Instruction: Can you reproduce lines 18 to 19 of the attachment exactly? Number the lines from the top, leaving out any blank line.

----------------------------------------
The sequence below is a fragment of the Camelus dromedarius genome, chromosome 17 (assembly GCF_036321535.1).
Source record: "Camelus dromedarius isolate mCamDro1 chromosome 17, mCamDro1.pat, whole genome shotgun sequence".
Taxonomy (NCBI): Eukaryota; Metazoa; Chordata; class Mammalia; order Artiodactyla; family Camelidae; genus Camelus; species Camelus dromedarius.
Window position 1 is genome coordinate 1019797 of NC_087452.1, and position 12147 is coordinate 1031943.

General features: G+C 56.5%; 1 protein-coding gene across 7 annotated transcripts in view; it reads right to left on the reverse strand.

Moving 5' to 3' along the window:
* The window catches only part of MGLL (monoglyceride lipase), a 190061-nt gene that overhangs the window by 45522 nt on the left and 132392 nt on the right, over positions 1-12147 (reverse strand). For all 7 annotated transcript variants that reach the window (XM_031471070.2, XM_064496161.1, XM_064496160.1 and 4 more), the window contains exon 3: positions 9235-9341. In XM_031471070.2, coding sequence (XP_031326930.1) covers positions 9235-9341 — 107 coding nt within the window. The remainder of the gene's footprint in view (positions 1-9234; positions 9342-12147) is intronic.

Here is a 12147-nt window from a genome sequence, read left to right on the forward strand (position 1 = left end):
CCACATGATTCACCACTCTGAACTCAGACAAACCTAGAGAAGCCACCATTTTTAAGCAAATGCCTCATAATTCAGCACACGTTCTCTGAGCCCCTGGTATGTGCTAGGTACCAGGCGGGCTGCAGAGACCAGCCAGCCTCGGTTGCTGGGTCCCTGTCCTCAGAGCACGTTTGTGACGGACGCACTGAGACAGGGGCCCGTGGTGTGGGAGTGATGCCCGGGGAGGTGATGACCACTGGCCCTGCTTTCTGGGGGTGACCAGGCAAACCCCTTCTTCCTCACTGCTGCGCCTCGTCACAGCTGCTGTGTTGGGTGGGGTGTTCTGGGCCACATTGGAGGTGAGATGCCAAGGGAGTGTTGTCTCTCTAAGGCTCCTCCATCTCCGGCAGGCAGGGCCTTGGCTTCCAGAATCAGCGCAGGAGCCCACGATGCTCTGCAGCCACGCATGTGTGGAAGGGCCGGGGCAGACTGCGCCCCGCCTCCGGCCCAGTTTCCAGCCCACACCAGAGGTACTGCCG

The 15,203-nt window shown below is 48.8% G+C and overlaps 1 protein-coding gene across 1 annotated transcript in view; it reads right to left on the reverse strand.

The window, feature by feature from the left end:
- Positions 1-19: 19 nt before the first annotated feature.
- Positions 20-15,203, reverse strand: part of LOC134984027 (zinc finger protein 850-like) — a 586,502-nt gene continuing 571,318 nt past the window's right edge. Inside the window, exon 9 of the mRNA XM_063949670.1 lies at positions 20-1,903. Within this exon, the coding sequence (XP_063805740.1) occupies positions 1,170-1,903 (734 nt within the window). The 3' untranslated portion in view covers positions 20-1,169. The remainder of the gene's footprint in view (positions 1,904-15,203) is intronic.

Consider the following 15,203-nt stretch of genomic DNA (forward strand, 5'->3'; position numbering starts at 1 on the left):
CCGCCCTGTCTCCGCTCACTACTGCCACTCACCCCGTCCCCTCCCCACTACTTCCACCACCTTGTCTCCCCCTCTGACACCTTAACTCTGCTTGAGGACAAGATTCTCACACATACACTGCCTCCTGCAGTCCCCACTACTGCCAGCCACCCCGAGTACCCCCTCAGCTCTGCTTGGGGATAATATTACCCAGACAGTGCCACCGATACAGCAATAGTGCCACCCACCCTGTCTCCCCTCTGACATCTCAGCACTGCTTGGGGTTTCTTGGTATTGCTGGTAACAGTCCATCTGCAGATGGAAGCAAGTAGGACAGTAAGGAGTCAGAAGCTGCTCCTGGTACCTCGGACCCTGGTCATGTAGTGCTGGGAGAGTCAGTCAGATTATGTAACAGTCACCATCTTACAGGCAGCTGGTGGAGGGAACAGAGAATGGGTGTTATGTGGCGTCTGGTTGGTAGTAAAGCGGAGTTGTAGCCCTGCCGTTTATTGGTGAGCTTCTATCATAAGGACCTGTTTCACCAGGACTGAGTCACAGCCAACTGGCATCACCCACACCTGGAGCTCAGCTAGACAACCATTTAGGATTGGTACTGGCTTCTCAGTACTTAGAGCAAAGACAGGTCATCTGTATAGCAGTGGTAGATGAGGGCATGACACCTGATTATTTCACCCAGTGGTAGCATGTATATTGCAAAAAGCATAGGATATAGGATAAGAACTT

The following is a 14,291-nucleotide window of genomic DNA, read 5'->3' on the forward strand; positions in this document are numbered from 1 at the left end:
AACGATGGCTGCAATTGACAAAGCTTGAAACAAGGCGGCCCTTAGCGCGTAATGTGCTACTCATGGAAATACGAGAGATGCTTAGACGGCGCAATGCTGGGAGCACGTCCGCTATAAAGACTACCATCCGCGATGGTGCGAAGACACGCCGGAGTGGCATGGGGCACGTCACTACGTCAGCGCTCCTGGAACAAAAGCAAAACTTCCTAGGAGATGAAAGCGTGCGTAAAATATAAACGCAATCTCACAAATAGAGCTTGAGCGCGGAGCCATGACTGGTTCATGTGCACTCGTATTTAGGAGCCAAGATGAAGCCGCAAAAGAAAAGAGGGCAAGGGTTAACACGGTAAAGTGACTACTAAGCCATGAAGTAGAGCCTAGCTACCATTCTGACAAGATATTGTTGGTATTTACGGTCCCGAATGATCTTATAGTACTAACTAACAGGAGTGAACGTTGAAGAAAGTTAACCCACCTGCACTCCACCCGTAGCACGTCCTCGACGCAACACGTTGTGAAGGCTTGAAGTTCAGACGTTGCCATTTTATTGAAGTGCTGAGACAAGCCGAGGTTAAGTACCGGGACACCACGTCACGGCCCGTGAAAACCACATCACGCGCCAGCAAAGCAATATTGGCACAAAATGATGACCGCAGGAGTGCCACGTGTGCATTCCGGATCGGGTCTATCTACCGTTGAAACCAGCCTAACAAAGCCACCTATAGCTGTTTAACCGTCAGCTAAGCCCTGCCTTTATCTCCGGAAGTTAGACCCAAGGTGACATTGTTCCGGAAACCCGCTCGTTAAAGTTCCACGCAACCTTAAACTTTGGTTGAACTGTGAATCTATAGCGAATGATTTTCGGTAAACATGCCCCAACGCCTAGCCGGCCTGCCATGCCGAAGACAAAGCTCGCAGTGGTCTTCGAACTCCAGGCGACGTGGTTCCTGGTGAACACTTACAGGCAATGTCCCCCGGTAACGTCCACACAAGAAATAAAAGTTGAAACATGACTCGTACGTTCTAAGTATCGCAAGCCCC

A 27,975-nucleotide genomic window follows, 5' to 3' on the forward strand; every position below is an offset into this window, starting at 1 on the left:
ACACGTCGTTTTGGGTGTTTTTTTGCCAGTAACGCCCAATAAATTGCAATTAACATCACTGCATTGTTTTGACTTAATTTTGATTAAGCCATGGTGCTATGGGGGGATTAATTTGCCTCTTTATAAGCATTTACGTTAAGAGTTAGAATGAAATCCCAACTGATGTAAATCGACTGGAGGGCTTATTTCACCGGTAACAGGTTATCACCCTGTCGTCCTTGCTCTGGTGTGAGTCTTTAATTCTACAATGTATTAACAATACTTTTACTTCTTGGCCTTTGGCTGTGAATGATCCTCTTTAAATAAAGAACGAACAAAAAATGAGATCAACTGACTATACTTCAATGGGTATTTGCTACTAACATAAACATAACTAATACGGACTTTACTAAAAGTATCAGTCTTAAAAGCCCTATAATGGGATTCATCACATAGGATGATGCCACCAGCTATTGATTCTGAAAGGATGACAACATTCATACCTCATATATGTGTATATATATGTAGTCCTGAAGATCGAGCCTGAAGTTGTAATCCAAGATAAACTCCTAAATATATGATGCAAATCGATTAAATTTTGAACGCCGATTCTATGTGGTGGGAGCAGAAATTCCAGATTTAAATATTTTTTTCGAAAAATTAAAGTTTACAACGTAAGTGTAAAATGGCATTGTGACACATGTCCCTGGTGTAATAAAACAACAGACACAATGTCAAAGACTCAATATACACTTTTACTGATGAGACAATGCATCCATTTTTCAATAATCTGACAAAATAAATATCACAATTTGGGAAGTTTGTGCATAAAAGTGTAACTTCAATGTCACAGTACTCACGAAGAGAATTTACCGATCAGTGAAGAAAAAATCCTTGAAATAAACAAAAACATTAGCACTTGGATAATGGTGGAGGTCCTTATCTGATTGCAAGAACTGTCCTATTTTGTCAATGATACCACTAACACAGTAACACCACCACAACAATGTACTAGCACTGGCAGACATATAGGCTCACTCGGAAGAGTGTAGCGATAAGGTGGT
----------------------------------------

A 27,975-nucleotide genomic window follows, 5' to 3' on the forward strand; every position below is an offset into this window, starting at 1 on the left:
ACACGTCGTTTTGGGTGTTTTTTTGCCAGTAACGCCCAATAAATTGCAATTAACATCACTGCATTGTTTTGACTTAATTTTGATTAAGCCATGGTGCTATGGGGGGATTAATTTGCCTCTTTATAAGCATTTACGTTAAGAGTTAGAATGAAATCCCAACTGATGTAAATCGACTGGAGGGCTTATTTCACCGGTAACAGGTTATCACCCTGTCGTCCTTGCTCTGGTGTGAGTCTTTAATTCTACAATGTATTAACAATACTTTTACTTCTTGGCCTTTGGCTGTGAATGATCCTCTTTAAATAAAGAACGAACAAAAAATGAGATCAACTGACTATACTTCAATGGGTATTTGCTACTAACATAAACATAACTAATACGGACTTTACTAAAAGTATCAGTCTTAAAAGCCCTATAATGGGATTCATCACATAGGATGATGCCACCAGCTATTGATTCTGAAAGGATGACAACATTCATACCTCATATATGTGTATATATATGTAGTCCTGAAGATCGAGCCTGAAGTTGTAATCCAAGATAAACTCCTAAATATATGATGCAAATCGATTAAATTTTGAACGCCGATTCTATGTGGTGGGAGCAGAAATTCCAGATTTAAATATTTTTTTCGAAAAATTAAAGTTTACAACGTAAGTGTAAAATGGCATTGTGACACATGTCCCTGGTGTAATAAAACAACAGACACAATGTCAAAGACTCAATATACACTTTTACTGATGAGACAATGCATCCATTTTTCAATAATCTGACAAAATAAATATCACAATTTGGGAAGTTTGTGCATAAAAGTGTAACTTCAATGTCACAGTACTCACGAAGAGAATTTACCGATCAGTGAAGAAAAAATCCTTGAAATAAACAAAAACATTAGCACTTGGATAATGGTGGAGGTCCTTATCTGATTGCAAGAACTGTCCTATTTTGTCAATGATACCACTAACACAGTAACACCACCACAACAATGTACTAGCACTGGCAGACATATAGGCTCACTCGGAAGAGTGTAGCGATAAGGTGGT